This essay challenges the French poet, naval doctor, archaeologist and sinologist Victor Segalen’s established image as a literary modernist who broke with colonial exoticism. I use a set of previously understudied primary sources, including Segalen’s own travel journals, archaeological accounts, letters and photo albums, as well as Chinese gazetteers and a stele inscription documenting his excavation of a tomb associated with Bao San Niang 鮑三娘 – the supposed daughter-in-law of the famous Chinese general Guan Yu 關羽. Through a study combining both textual and field investigations, this article not only points out the disjuncture between Segalen’s progressive theory and his actual practice, but also questions the tendency among critics – both Western and Chinese – to overstate Segalen’s contribution to East–West cross-cultural representation, while intentionally omitting his exploitative deeds.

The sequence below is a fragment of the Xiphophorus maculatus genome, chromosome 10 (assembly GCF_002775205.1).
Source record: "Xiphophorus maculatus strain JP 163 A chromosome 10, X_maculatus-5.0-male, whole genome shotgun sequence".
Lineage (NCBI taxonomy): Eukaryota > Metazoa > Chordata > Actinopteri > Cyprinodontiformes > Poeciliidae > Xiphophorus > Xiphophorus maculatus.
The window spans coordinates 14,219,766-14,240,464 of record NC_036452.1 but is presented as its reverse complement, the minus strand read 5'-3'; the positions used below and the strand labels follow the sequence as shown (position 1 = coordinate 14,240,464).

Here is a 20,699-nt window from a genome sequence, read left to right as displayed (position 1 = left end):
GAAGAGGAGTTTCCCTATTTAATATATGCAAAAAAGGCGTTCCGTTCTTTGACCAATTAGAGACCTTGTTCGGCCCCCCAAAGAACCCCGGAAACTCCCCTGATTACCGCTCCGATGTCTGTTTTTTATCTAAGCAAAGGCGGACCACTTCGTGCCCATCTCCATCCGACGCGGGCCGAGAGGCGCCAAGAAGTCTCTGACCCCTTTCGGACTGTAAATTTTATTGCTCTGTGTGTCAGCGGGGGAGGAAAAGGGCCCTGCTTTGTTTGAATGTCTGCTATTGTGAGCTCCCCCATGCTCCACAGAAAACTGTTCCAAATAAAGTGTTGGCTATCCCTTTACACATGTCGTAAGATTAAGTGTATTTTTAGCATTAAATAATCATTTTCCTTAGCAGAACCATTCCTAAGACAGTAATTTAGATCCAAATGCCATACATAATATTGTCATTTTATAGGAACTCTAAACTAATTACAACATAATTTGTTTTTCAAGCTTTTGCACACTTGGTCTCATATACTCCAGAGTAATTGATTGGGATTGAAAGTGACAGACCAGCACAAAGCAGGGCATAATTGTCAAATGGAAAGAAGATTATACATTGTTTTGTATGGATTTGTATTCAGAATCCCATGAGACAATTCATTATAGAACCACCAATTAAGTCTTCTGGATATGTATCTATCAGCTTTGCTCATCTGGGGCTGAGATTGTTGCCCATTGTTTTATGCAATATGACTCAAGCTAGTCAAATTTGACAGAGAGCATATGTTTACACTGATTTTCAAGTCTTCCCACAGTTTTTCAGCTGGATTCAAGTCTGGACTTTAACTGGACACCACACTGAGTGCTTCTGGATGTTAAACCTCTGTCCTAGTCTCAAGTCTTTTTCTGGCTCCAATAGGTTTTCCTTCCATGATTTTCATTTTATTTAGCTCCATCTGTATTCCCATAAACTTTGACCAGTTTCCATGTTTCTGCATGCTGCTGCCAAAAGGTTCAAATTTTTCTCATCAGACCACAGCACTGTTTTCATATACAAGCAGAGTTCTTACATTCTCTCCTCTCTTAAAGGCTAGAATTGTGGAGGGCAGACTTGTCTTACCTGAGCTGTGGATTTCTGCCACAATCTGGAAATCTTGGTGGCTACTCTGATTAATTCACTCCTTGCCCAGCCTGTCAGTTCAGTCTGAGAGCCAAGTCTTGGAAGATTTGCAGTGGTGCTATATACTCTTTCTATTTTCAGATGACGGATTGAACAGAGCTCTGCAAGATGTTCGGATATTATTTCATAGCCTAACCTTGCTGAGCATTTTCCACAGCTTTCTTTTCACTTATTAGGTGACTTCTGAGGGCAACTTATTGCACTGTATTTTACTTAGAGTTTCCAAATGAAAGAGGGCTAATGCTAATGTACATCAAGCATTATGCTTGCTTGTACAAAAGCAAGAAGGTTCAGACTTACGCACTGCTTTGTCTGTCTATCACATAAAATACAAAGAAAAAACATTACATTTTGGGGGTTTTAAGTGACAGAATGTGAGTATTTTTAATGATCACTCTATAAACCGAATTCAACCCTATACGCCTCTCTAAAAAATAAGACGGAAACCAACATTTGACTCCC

- inverted exoticism
- Sino-French cultural encounters
- Victor Segalen